“We’re at a point in world history where there is unrest,” Al Gore said tonight at the Sundance Film Festival’s screening of An Inconvenient Sequel: Truth to Power. “This movie gives me an extra burst of hope,” the former Vice President added to a packed Eccles Theater sounding like the politician he used to be. “We’re going to win this.”
“I try to protect the confidence of that conversation in case I need to have a couple more,” Gore noted of the face-to-face he had with Donald Trump after the election last year. “Over the years there are a lot of people who started out as deniers and changes over time, whether he will remains to be seen.” Gore said of his hope for the ex-Celebrity Apprentice host, while lamenting the Republican’s choice of a climate change denier to to head the EPA.
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“The will to act itself is a renewable resource,” Gore asserted to applause. “No one person can stop this progress.” Although he campaigned for Hillary Clinton during the race for the White House, Gore met publicly with Trump in NYC in December. The man who would have been the 43rd POTUS has said since that he has privately chatted with the climate change skeptic about to be 45th POTUS as well.
The star attraction of the opening night of the Park City-based cinema shindig, the former Veep was speaking at the world premiere of the film directed by Bonnie Cohen and Jon Shenk. After its three more Sundance screenings, the geopolitical climate change film from Participant Media is set to go into general release via Paramount on July 28.
Of course, as has been the case for much of Sundance 2017’s first official day, the topic of Trump’s about to happen Presidency was on the top of mind. Although in many ways, the night before the ex-Celebrity Apprentice frontman’s inauguration was also a homecoming of sorts for the man who won the popular vote in the 2000 election. An Inconvenient Truth debuted at Sundance 11 years ago and went on to win the Oscar as well as secure the former VP a Nobel Prize in 2007.
“Al Gore is a very good friend of mine,” said Robert Redford introducing the SFF alum’s film at the start of the 33rd Sundance. “We’ve been friends for many years.”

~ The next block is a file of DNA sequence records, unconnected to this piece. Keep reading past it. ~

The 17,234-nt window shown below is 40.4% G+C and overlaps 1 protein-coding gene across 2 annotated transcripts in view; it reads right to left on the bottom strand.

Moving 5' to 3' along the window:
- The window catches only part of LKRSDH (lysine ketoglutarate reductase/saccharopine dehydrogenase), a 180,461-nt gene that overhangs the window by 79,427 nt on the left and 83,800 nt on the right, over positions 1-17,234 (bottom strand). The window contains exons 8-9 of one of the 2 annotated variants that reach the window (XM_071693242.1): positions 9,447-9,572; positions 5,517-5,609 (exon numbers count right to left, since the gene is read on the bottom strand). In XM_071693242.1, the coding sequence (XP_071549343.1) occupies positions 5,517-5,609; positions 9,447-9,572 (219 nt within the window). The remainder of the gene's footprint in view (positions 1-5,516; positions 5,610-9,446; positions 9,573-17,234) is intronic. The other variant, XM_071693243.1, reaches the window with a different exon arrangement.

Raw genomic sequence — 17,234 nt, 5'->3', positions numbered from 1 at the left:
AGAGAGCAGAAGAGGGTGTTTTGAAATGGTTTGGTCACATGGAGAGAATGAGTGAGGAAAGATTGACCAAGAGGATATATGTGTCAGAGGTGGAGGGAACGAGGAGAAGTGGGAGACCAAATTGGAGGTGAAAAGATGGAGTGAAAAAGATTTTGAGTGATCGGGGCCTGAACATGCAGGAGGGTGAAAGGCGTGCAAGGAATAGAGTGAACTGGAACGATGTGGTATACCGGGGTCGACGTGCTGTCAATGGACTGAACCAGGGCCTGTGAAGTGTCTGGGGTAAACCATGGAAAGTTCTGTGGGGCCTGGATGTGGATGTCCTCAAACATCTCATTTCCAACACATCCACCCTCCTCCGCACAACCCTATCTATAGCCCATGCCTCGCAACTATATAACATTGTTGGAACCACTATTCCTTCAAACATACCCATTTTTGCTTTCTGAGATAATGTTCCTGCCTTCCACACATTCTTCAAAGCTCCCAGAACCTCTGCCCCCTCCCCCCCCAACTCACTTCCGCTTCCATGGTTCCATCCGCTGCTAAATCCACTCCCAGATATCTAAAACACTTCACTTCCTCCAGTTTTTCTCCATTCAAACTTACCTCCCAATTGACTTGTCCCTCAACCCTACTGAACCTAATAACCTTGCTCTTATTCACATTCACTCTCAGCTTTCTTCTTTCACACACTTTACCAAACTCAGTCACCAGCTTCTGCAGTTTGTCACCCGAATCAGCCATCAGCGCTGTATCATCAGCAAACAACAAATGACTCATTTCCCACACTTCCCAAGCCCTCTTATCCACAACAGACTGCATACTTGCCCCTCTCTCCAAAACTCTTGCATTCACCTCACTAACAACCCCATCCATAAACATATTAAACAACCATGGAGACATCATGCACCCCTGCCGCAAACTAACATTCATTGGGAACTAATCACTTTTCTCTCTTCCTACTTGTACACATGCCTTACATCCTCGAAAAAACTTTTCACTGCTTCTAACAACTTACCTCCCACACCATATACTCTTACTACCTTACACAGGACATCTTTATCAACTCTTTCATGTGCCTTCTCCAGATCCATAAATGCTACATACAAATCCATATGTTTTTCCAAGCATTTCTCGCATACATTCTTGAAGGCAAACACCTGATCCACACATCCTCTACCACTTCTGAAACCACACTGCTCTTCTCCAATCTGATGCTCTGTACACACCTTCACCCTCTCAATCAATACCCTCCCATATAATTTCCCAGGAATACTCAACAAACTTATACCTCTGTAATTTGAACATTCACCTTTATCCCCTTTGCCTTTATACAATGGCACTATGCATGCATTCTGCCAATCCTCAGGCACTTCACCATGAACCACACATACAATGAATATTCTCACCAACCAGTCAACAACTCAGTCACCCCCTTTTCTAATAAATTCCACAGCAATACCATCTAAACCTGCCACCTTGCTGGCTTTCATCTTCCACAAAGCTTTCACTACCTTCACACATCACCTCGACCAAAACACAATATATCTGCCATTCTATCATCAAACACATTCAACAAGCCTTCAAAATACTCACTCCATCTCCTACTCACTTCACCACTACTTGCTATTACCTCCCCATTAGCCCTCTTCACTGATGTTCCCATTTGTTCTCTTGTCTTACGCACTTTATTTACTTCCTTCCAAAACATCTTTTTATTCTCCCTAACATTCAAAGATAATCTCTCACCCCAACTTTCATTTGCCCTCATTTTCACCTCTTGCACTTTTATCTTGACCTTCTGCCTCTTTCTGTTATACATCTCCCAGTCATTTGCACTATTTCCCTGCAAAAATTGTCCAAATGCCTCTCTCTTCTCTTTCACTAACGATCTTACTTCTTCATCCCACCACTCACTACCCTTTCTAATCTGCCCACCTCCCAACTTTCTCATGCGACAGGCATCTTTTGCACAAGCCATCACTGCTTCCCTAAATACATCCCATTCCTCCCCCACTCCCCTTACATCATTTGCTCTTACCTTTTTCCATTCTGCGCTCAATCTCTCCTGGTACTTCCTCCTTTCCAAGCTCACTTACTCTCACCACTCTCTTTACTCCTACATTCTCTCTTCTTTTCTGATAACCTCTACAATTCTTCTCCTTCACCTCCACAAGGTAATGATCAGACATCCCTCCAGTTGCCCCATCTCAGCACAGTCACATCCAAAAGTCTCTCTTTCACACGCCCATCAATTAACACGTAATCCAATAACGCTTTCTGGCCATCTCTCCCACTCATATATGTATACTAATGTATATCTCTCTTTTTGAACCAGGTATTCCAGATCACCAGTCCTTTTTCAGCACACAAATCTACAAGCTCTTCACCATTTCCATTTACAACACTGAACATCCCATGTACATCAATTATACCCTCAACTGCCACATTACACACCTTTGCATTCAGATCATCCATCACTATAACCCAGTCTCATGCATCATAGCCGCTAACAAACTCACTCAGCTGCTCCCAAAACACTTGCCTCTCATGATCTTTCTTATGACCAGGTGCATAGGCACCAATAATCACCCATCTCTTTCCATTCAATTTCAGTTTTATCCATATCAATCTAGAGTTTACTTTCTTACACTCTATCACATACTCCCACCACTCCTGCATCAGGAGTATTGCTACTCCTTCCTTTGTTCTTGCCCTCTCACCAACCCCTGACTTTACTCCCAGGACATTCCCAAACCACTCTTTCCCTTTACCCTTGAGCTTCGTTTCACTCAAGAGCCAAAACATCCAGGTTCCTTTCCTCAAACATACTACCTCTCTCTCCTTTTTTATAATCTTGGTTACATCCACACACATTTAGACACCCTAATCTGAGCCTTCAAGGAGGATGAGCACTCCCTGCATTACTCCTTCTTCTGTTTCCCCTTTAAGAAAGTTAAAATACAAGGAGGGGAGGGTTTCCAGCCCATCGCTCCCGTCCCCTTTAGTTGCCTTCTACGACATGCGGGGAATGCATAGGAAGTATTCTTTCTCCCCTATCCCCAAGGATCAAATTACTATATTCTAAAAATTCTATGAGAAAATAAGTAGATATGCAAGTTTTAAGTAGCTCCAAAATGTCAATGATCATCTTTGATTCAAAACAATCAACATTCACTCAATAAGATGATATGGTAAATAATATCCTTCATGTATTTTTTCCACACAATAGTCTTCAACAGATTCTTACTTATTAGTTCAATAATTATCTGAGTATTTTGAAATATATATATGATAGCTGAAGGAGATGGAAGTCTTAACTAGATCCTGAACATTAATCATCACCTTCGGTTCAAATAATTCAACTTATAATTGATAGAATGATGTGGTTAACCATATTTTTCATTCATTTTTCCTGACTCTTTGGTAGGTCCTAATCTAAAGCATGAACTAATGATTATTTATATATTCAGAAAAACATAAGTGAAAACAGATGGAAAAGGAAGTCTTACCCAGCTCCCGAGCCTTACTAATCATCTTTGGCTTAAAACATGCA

“There was a moment a few years ago when the Supreme Court wasn’t very kind to Al Gore,” the Presidential Medal of Freedom winner added, noting the loss of the White House gave Gore a new onscreen career “out of politics and into film has let him play both sides of the street.”
Starting off with a chorus of pundits ridiculing Gore, a Trump name-drop and the ex-VP testifying before Congress in 2007, Inconvenient Sequel locks into the 2015 Paris Climate Conference and the evolution of the former candidate’s message. At one point, in words that have added poignancy now, Gore equates the climate crisis with “the democracy crisis,” as he terms it. “Our democracy has been hacked,” Gore says.
With cameos from President Barack Obama, Secretary of State John Kerry, Russian President Vladimir Putin, Indian PM Narendra Modi and Canadian PM Justin Trudeau, among many world leaders, and a harsh Trump via TV appearances, the film paints a very stark portrait of a world on the brink. Inconvenient Sequel ends after last year’s election with Gore going to Trump Tower and a passionate advocacy of environmental change.
The globe-trotting An Inconvenient Sequel is produced by Richard Berge and Diane Weyermann and EP’s by Jeff Skoll, Inconvenient Truth director Davis Guggenheim, Lawrence Bender, Laurie David, Scott Z. Burns, and Lesley Chilcott — many of whom were onstage with Gore after the film tonight.
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